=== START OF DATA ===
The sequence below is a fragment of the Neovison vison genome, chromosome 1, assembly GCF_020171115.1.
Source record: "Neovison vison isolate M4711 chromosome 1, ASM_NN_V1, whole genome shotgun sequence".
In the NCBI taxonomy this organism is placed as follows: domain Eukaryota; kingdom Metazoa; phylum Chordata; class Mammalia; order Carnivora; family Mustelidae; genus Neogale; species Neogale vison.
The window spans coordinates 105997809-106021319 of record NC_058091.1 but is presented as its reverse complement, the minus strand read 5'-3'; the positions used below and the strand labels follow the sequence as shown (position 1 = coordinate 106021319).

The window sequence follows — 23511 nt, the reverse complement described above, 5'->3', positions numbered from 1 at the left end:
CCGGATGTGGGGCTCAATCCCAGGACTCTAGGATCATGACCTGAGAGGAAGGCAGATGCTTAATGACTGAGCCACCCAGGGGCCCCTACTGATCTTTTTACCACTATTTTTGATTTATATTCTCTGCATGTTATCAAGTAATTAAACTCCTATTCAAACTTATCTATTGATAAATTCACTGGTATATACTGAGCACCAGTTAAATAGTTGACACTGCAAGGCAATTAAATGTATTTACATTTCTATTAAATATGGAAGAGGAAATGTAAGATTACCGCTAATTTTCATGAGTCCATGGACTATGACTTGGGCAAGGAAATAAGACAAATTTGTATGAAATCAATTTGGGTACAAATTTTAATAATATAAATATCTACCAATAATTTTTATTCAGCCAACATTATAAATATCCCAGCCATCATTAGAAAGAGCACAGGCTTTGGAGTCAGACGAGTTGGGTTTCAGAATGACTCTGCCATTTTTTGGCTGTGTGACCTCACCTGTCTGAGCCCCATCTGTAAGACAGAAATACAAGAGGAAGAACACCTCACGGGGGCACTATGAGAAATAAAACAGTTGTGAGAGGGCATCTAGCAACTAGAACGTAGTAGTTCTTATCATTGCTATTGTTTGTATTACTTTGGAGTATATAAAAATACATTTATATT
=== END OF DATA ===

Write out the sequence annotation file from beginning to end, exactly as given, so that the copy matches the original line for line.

The sequence below is a fragment of the Neovison vison genome, chromosome 1, assembly GCF_020171115.1.
Source record: "Neovison vison isolate M4711 chromosome 1, ASM_NN_V1, whole genome shotgun sequence".
In the NCBI taxonomy this organism is placed as follows: domain Eukaryota; kingdom Metazoa; phylum Chordata; class Mammalia; order Carnivora; family Mustelidae; genus Neogale; species Neogale vison.
The window spans coordinates 105997809-106021319 of record NC_058091.1 but is presented as its reverse complement, the minus strand read 5'-3'; the positions used below and the strand labels follow the sequence as shown (position 1 = coordinate 106021319).

The window sequence follows — 23511 nt, the reverse complement described above, 5'->3', positions numbered from 1 at the left end:
CCGGATGTGGGGCTCAATCCCAGGACTCTAGGATCATGACCTGAGAGGAAGGCAGATGCTTAATGACTGAGCCACCCAGGGGCCCCTACTGATCTTTTTACCACTATTTTTGATTTATATTCTCTGCATGTTATCAAGTAATTAAACTCCTATTCAAACTTATCTATTGATAAATTCACTGGTATATACTGAGCACCAGTTAAATAGTTGACACTGCAAGGCAATTAAATGTATTTACATTTCTATTAAATATGGAAGAGGAAATGTAAGATTACCGCTAATTTTCATGAGTCCATGGACTATGACTTGGGCAAGGAAATAAGACAAATTTGTATGAAATCAATTTGGGTACAAATTTTAATAATATAAATATCTACCAATAATTTTTATTCAGCCAACATTATAAATATCCCAGCCATCATTAGAAAGAGCACAGGCTTTGGAGTCAGACGAGTTGGGTTTCAGAATGACTCTGCCATTTTTTGGCTGTGTGACCTCACCTGTCTGAGCCCCATCTGTAAGACAGAAATACAAGAGGAAGAACACCTCACGGGGGCACTATGAGAAATAAAACAGTTGTGAGAGGGCATCTAGCAACTAGAACGTAGTAGTTCTTATCATTGCTATTGTTTGTATTACTTTGGAGTATATAAAAATACATTTATATT